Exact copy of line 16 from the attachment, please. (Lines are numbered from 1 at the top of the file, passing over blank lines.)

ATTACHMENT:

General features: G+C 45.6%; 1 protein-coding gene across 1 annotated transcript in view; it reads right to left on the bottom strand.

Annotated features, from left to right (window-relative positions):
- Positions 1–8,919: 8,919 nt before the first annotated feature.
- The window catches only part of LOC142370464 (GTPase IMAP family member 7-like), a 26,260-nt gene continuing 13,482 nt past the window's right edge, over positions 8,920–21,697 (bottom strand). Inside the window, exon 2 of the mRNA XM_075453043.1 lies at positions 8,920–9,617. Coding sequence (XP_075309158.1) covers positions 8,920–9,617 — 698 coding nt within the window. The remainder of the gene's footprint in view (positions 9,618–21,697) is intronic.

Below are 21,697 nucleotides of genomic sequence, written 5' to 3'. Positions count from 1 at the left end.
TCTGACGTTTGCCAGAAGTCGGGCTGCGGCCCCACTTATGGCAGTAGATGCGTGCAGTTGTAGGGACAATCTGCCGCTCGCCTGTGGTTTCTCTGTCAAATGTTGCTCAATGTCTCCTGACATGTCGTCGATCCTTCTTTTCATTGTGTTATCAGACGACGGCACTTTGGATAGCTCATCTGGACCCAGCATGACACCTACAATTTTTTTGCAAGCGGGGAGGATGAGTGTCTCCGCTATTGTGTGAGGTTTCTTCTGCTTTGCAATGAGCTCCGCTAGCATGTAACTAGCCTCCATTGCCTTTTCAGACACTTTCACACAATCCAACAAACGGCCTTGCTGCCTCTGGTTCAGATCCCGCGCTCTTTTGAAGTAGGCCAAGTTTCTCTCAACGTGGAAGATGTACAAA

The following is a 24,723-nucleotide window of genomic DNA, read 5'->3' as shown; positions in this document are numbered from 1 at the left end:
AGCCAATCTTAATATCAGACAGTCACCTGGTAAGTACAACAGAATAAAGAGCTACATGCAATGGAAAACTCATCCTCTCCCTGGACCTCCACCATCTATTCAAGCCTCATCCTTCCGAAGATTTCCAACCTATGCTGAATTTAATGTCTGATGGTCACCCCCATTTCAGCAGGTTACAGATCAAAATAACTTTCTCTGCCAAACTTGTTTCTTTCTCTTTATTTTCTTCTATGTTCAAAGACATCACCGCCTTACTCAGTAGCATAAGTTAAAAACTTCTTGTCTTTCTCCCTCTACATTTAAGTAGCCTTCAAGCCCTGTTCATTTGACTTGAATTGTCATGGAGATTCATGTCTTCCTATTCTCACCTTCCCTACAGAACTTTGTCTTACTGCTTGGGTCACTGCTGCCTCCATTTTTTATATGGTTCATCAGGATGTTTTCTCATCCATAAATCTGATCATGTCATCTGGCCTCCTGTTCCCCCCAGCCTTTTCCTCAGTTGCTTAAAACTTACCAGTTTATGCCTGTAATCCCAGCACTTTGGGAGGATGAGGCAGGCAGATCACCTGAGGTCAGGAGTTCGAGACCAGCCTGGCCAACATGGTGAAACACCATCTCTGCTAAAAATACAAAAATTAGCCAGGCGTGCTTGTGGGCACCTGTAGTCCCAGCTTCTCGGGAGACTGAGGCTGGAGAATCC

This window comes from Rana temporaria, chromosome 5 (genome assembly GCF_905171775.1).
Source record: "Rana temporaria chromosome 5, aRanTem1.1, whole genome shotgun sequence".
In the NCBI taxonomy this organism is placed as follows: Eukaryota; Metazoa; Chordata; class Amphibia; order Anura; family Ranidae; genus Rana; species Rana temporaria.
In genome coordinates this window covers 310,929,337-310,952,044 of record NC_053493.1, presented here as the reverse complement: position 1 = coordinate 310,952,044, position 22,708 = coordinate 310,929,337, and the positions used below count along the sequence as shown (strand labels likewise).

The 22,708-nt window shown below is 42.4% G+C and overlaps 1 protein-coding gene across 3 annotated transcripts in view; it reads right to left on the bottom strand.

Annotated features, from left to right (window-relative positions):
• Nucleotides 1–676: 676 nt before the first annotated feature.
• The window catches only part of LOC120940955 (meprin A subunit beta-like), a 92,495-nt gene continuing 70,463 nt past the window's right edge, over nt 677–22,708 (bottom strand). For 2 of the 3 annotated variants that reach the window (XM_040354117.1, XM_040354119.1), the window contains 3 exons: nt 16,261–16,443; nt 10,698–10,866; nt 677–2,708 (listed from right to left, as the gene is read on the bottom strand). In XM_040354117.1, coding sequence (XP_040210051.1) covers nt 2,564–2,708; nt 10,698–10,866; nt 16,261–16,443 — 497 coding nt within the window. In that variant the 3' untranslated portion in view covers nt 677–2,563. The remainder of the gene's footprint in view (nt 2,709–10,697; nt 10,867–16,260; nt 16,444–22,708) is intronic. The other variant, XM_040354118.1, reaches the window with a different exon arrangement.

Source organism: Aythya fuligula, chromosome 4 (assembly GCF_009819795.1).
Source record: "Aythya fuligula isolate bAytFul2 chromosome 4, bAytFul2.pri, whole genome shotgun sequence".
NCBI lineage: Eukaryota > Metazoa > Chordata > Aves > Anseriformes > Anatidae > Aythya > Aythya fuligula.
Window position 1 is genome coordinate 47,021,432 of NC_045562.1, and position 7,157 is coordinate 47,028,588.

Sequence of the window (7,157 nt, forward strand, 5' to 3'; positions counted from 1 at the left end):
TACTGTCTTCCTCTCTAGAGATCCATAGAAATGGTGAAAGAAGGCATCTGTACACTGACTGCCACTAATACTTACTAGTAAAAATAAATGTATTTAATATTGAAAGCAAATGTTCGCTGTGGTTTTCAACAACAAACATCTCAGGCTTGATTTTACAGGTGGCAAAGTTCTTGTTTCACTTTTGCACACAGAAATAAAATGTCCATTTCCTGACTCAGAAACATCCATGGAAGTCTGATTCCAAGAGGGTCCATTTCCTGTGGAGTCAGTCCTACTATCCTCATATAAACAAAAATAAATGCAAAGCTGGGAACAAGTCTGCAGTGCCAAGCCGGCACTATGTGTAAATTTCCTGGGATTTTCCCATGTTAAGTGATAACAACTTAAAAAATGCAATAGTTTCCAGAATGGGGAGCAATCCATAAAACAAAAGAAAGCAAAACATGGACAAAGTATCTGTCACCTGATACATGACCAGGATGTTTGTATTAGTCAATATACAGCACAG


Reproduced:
• The window catches only part of LOC120940955 (meprin A subunit beta-like), a 92,495-nt gene continuing 70,463 nt past the window's right edge, over nt 677–22,708 (bottom strand). For 2 of the 3 annotated variants that reach the window (XM_040354117.1, XM_040354119.1), the window contains 3 exons: nt 16,261–16,443; nt 10,698–10,866; nt 677–2,708 (listed from right to left, as the gene is read on the bottom strand). In XM_040354117.1, coding sequence (XP_040210051.1) covers nt 2,564–2,708; nt 10,698–10,866; nt 16,261–16,443 — 497 coding nt within the window. In that variant the 3' untranslated portion in view covers nt 677–2,563. The remainder of the gene's footprint in view (nt 2,709–10,697; nt 10,867–16,260; nt 16,444–22,708) is intronic. The other variant, XM_040354118.1, reaches the window with a different exon arrangement.